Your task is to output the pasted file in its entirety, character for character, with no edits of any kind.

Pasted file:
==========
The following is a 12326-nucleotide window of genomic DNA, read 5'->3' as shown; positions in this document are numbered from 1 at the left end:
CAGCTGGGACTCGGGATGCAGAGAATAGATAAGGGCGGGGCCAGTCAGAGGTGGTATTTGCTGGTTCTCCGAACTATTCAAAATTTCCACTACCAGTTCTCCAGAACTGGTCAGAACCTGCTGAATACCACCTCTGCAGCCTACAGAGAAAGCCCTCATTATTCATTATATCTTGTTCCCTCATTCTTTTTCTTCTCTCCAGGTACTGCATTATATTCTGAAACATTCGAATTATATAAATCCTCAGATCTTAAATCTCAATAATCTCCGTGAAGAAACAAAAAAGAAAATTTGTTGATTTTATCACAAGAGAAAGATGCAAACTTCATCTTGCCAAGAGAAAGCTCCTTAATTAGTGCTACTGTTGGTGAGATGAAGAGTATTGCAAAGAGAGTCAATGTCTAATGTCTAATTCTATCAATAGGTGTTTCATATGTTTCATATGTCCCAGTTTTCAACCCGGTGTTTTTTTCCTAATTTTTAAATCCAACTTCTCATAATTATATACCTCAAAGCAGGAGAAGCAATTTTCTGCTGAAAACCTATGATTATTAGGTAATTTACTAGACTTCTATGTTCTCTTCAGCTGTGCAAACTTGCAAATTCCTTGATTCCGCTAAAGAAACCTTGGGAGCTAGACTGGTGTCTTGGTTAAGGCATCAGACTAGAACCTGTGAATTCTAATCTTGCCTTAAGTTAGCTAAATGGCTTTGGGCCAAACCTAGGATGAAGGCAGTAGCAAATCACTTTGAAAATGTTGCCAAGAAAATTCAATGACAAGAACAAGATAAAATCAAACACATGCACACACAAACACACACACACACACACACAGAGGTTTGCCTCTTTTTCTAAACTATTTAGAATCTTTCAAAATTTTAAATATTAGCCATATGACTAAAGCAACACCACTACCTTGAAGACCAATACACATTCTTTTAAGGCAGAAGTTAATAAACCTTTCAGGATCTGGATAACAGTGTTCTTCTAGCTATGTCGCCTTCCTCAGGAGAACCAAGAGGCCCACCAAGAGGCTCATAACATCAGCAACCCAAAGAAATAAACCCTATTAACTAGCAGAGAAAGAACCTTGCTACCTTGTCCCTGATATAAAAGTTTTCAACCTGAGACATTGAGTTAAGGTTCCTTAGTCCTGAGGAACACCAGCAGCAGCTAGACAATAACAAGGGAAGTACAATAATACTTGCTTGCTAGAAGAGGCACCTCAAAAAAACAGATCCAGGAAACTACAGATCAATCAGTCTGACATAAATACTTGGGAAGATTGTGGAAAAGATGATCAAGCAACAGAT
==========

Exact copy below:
The following is a 12326-nucleotide window of genomic DNA, read 5'->3' as shown; positions in this document are numbered from 1 at the left end:
CAGCTGGGACTCGGGATGCAGAGAATAGATAAGGGCGGGGCCAGTCAGAGGTGGTATTTGCTGGTTCTCCGAACTATTCAAAATTTCCACTACCAGTTCTCCAGAACTGGTCAGAACCTGCTGAATACCACCTCTGCAGCCTACAGAGAAAGCCCTCATTATTCATTATATCTTGTTCCCTCATTCTTTTTCTTCTCTCCAGGTACTGCATTATATTCTGAAACATTCGAATTATATAAATCCTCAGATCTTAAATCTCAATAATCTCCGTGAAGAAACAAAAAAGAAAATTTGTTGATTTTATCACAAGAGAAAGATGCAAACTTCATCTTGCCAAGAGAAAGCTCCTTAATTAGTGCTACTGTTGGTGAGATGAAGAGTATTGCAAAGAGAGTCAATGTCTAATGTCTAATTCTATCAATAGGTGTTTCATATGTTTCATATGTCCCAGTTTTCAACCCGGTGTTTTTTTCCTAATTTTTAAATCCAACTTCTCATAATTATATACCTCAAAGCAGGAGAAGCAATTTTCTGCTGAAAACCTATGATTATTAGGTAATTTACTAGACTTCTATGTTCTCTTCAGCTGTGCAAACTTGCAAATTCCTTGATTCCGCTAAAGAAACCTTGGGAGCTAGACTGGTGTCTTGGTTAAGGCATCAGACTAGAACCTGTGAATTCTAATCTTGCCTTAAGTTAGCTAAATGGCTTTGGGCCAAACCTAGGATGAAGGCAGTAGCAAATCACTTTGAAAATGTTGCCAAGAAAATTCAATGACAAGAACAAGATAAAATCAAACACATGCACACACAAACACACACACACACACACACAGAGGTTTGCCTCTTTTTCTAAACTATTTAGAATCTTTCAAAATTTTAAATATTAGCCATATGACTAAAGCAACACCACTACCTTGAAGACCAATACACATTCTTTTAAGGCAGAAGTTAATAAACCTTTCAGGATCTGGATAACAGTGTTCTTCTAGCTATGTCGCCTTCCTCAGGAGAACCAAGAGGCCCACCAAGAGGCTCATAACATCAGCAACCCAAAGAAATAAACCCTATTAACTAGCAGAGAAAGAACCTTGCTACCTTGTCCCTGATATAAAAGTTTTCAACCTGAGACATTGAGTTAAGGTTCCTTAGTCCTGAGGAACACCAGCAGCAGCTAGACAATAACAAGGGAAGTACAATAATACTTGCTTGCTAGAAGAGGCACCTCAAAAAAACAGATCCAGGAAACTACAGATCAATCAGTCTGACATAAATACTTGGGAAGATTGTGGAAAAGATGATCAAGCAACAGAT